JWST: Hubble 'successor' faces new delay

By Jonathan Amos
BBC Science Correspondent

Image source, NASA/Chris Gunn
Image caption,
The part of JWST that holds the mirrors and instruments recently passed its last big space simulation

The successor to the Hubble Space Telescope has been delayed yet again and will not now launch until "approximately May 2020".

The James Webb Space Telescope is also in danger of busting the cost cap put on the project by the US Congress.

Back in 2011, politicians on Capitol Hill said the observatory should not take more than $8bn to build and $800m to operate over five years in orbit.

US space agency officials now say the construction bill could exceed the cap.

"To date, Nasa has invested $7.3bn in Webb; Webb's development costs are about $8bn total and the maximum allowable level established by law," explained Acting Nasa Administrator Robert Lightfoot.

"If we breach the $8bn cost laid out in the Congressional appropriations, the project will need to be re-authorised by Congress."

JWST is a joint venture between the American space agency and its European and Canadian counterparts.

When it eventually goes into space, it will search for the very first stars to shine in the Universe.

To achieve this ambition, it will deploy a 6.5m-wide mirror, giving the observatory roughly seven times the light-collecting area of Hubble.

Allied to instruments that are sensitive in the infrared, Webb will be tuned to detect the faint, "stretched" glow of objects that originally shone more than 13.5 billion years ago.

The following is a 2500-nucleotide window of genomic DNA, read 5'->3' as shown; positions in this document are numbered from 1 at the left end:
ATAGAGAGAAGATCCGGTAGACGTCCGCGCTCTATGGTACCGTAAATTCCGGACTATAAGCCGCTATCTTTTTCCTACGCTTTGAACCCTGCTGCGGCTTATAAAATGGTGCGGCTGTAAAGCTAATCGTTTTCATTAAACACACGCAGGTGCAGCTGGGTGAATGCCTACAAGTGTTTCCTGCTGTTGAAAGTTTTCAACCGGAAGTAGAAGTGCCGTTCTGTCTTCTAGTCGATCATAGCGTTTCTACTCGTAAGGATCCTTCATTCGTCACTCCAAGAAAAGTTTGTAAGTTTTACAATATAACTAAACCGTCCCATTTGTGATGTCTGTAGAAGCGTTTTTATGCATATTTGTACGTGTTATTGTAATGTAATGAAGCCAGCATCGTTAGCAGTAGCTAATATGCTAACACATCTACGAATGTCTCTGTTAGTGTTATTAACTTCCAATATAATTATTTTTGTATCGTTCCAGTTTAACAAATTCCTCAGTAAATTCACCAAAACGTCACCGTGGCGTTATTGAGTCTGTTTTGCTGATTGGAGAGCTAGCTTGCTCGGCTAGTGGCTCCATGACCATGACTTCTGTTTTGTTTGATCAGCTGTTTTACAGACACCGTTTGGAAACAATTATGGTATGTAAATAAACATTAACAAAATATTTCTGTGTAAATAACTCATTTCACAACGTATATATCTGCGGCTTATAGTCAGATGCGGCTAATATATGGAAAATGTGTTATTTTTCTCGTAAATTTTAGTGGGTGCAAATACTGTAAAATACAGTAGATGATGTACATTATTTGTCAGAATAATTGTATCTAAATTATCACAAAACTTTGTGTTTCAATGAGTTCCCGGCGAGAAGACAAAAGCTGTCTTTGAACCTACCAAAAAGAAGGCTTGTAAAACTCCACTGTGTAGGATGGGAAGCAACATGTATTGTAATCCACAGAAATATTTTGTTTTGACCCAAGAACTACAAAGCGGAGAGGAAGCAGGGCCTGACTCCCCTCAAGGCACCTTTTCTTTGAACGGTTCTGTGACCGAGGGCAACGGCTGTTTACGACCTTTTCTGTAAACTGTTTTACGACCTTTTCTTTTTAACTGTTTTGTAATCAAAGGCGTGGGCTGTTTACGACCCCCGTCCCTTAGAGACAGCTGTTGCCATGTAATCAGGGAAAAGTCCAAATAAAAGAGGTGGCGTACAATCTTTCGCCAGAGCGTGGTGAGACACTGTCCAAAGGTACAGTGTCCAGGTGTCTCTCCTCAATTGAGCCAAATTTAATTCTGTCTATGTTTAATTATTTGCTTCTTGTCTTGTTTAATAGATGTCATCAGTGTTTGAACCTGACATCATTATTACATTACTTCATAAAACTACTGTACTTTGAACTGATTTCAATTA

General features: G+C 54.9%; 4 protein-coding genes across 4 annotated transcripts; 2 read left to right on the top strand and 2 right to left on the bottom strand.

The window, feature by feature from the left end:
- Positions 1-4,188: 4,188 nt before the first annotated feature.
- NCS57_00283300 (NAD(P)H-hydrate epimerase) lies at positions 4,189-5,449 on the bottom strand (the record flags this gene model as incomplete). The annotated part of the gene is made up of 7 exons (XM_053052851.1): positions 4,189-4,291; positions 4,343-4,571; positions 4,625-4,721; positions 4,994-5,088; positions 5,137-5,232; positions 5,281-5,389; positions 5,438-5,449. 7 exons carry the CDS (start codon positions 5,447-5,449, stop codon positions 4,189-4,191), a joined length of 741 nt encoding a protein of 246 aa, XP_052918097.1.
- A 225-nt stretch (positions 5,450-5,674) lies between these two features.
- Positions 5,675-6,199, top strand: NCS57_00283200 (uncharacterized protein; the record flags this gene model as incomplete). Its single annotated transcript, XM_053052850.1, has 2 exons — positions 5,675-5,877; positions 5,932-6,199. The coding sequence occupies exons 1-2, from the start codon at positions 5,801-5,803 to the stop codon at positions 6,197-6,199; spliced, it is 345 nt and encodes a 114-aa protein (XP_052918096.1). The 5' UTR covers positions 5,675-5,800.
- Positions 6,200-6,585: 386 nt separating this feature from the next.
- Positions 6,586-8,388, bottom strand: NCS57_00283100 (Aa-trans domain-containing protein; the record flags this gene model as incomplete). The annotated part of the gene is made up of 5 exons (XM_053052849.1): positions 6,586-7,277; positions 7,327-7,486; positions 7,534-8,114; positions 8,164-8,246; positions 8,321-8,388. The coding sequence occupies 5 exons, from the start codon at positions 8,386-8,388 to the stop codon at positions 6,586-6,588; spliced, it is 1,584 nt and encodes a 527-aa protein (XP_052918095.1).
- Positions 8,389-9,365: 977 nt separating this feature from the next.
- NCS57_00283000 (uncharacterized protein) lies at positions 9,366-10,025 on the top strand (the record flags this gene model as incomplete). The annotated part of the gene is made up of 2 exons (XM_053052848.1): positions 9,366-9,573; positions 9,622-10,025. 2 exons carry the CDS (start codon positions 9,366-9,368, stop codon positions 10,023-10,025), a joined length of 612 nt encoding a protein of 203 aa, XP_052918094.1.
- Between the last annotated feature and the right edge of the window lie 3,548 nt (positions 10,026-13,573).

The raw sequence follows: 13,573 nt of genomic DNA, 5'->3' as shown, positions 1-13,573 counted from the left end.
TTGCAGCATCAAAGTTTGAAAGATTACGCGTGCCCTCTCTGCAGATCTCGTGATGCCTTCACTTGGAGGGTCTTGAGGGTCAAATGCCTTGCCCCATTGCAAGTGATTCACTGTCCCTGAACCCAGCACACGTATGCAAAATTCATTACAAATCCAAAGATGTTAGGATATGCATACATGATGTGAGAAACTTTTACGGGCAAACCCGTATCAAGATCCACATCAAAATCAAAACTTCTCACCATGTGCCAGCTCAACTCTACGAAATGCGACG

Image source, Northrop Grumman
Image caption,
Preparation of the multi-layered shield is consuming a lot of time

For several years, JWST had maintained a development track that would have seen it launch in October 2018. But then late last year, Nasa announced that it was pushing back the lift-off from the European spaceport in French Guiana to between March and June 2019.

Officials cited the extra time engineers needed to complete integration of the observatory's components and then test them. In particular, additional margin was required to get the tennis court-sized sunshield ready for flight.

Nasa stresses that all hardware has been fabricated; it is now just a question of joining the mirrors and instruments to the spacecraft bus and sunshield - and then testing the two parts as one.

The US Government Accountability Office regularly reviews the project and recently remarked that it thought a spring launch in 2019 was optimistic.

Tuesday's announcement bears out that assessment.

An independent panel will now review matters providing information to the space agency it can then forward to Congress.

Nasa's science director Thomas Zurbuchen said the May 2020 date had a confidence level currently of about 70%.

"[We want] to learn how to implement the changes we need to without in any way adding risk to this mission," he said. "We have to focus on mission success as the highest imperative. Everything else has to be in support of that."

Astronomers fully expect JWST to be a revelation. Hubble is restricted in how deeply it can see in space - and therefore how far back in time it can see.

Its 2.4m-wide mirror cannot quite collect enough photons, and its instruments are not sensitive in just the right portion of the electromagnetic spectrum, to be able to probe the era of first star formation.

Hubble continues to make very valuable observations, however, and is expected to continue to do so well into the 2020s.

Even as it was being launched in 1990, scientists were planning what would come after. Before being officially approved, the Next Generation Space Telescope, as it was known back then, was thought likely to cost from $1bn to $3.5bn. Launch dates ranging from 2007 to 2011 were considered realistic.

Jonathan.Amos-INTERNET@bbc.co.uk and follow me on Twitter: @BBCAmos